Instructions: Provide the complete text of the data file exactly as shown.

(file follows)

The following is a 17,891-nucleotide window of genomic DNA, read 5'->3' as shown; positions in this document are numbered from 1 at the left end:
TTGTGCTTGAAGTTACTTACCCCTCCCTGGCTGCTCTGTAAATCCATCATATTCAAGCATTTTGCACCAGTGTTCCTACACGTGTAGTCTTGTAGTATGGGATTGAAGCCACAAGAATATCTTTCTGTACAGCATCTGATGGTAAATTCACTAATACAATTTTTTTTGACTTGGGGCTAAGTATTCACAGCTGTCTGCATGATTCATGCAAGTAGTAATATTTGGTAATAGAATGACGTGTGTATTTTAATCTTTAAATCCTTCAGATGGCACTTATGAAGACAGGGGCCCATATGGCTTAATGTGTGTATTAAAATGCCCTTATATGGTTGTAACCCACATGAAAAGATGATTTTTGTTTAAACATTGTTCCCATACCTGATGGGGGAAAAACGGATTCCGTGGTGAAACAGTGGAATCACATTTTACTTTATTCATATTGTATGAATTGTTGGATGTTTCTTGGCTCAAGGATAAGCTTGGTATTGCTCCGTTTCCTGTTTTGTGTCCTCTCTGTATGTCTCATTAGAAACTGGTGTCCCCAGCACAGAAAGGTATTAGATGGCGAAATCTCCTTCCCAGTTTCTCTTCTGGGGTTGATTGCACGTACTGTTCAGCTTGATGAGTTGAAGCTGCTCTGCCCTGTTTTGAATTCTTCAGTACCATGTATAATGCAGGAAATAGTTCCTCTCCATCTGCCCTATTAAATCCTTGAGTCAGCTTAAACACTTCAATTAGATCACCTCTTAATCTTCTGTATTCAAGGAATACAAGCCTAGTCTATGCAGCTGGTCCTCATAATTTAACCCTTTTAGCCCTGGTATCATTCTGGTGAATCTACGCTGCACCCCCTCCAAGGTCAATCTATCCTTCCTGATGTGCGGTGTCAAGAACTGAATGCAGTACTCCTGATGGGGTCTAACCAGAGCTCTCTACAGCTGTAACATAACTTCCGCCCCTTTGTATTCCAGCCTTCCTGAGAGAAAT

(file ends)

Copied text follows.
The following is a 17,891-nucleotide window of genomic DNA, read 5'->3' as shown; positions in this document are numbered from 1 at the left end:
TTGTGCTTGAAGTTACTTACCCCTCCCTGGCTGCTCTGTAAATCCATCATATTCAAGCATTTTGCACCAGTGTTCCTACACGTGTAGTCTTGTAGTATGGGATTGAAGCCACAAGAATATCTTTCTGTACAGCATCTGATGGTAAATTCACTAATACAATTTTTTTTGACTTGGGGCTAAGTATTCACAGCTGTCTGCATGATTCATGCAAGTAGTAATATTTGGTAATAGAATGACGTGTGTATTTTAATCTTTAAATCCTTCAGATGGCACTTATGAAGACAGGGGCCCATATGGCTTAATGTGTGTATTAAAATGCCCTTATATGGTTGTAACCCACATGAAAAGATGATTTTTGTTTAAACATTGTTCCCATACCTGATGGGGGAAAAACGGATTCCGTGGTGAAACAGTGGAATCACATTTTACTTTATTCATATTGTATGAATTGTTGGATGTTTCTTGGCTCAAGGATAAGCTTGGTATTGCTCCGTTTCCTGTTTTGTGTCCTCTCTGTATGTCTCATTAGAAACTGGTGTCCCCAGCACAGAAAGGTATTAGATGGCGAAATCTCCTTCCCAGTTTCTCTTCTGGGGTTGATTGCACGTACTGTTCAGCTTGATGAGTTGAAGCTGCTCTGCCCTGTTTTGAATTCTTCAGTACCATGTATAATGCAGGAAATAGTTCCTCTCCATCTGCCCTATTAAATCCTTGAGTCAGCTTAAACACTTCAATTAGATCACCTCTTAATCTTCTGTATTCAAGGAATACAAGCCTAGTCTATGCAGCTGGTCCTCATAATTTAACCCTTTTAGCCCTGGTATCATTCTGGTGAATCTACGCTGCACCCCCTCCAAGGTCAATCTATCCTTCCTGATGTGCGGTGTCAAGAACTGAATGCAGTACTCCTGATGGGGTCTAACCAGAGCTCTCTACAGCTGTAACATAACTTCCGCCCCTTTGTATTCCAGCCTTCCTGAGAGAAAT